I do most of my development on a self-hosted instance of Gitea, however as it isn’t a public instance if I want to share my code I have to mirror my repositories to a host like GitHub, GitLab, or BitBucket. This could be done by just using multple remotes in my git config locally, but if I need to do something more than twice I automate it, as well a manual process there is a possibility of missing commits on one side.
Mirroring Gitea to GitHub requires the use of githooks. Githooks allow scripted actions to take place when specific triggers happen, such as someone pushing to a git repository. In Gitea, an admin has to provide permissions to a user to be able to use githooks, as there are potential security risks associated with them. The security risk is that it will allow the trusted user to run any code they want on the server, so be careful when you give someone githook access.
The approach I’m going to describe is fragile, so it may break if you force push to Gitea, or make commits to GitHub directly. This means that if you want to accept contributions you’ll need to open up your Gitea instance to others for them to make pull requests there.
To set things up, I recommend making a secondary user on GitHub (or the other git service that will be mirrored to), as you’ll need to hardcode a password in the githook and if you put your main GitHub password it may be comprimised (by another Gitea admin, or someone with SSH access to the server that Gitea is running on). Next, for additional security steps instead of hardcoding your GitHub password in the githook, you can create a personal access token (GitLab, and BitBucket also allow the creating of personal access tokens. BitBucket calls them app tokens). Next, you’ll need to create an empty repository on GitHub so that Gitea will have a place to put the content.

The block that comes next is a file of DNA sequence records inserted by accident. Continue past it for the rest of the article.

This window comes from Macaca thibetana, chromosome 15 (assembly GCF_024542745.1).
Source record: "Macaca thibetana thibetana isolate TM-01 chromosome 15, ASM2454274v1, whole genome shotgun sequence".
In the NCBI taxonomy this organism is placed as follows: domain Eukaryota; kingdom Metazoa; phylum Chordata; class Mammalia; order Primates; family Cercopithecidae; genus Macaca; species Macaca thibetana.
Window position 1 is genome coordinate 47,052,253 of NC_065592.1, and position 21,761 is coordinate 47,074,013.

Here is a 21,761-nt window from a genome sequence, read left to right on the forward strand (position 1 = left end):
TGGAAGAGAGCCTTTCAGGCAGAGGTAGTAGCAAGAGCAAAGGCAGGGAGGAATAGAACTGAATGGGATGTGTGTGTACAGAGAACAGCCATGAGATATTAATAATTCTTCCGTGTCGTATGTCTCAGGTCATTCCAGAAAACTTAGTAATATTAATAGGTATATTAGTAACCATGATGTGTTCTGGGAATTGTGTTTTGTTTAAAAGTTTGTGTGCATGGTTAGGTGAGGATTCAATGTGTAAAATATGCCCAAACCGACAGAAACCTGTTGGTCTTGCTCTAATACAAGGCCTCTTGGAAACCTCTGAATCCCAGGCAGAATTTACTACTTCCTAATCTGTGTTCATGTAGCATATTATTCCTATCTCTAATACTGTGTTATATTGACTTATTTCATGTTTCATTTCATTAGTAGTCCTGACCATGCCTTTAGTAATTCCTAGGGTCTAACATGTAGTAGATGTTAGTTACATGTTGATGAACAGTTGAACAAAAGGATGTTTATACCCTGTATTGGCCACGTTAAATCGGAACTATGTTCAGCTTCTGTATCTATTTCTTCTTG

Now to create the githook. In your repository on Gitea under settings you’ll see a tab for “Git Hooks”, and if you go to that you’ll see three githooks available, as we want to mirror the content after each push, you’ll need to go into the “post-recieve” hook to edit. Some more information you’ll need is the HTTPS clone path of the GitHub repository so Gitea will know where to mirror to. The next step is to add authentication information to the clone URL so that Gitea can push content to GitHub without manual intervention. To do this, combine the GitHub username (potentially a secondary account with access to the repository as described above), and its access token with a
:, then add it to the clone URL after the
https:// and add an
@ after so git knows how to authenticate to GitHub.
So the full githook will look something like:
#!/bin/bash git push --mirror https://GITHUBMIRRORUSER:[email protected]/username/repo.git
Finally, start commiting to your repository on Gitea, and watch those commits be mirrored to GitHub.
Part 2 of this post will cover using SSH clone URLs, mirroring specific branches only, and alerting if there is a failure mirroring.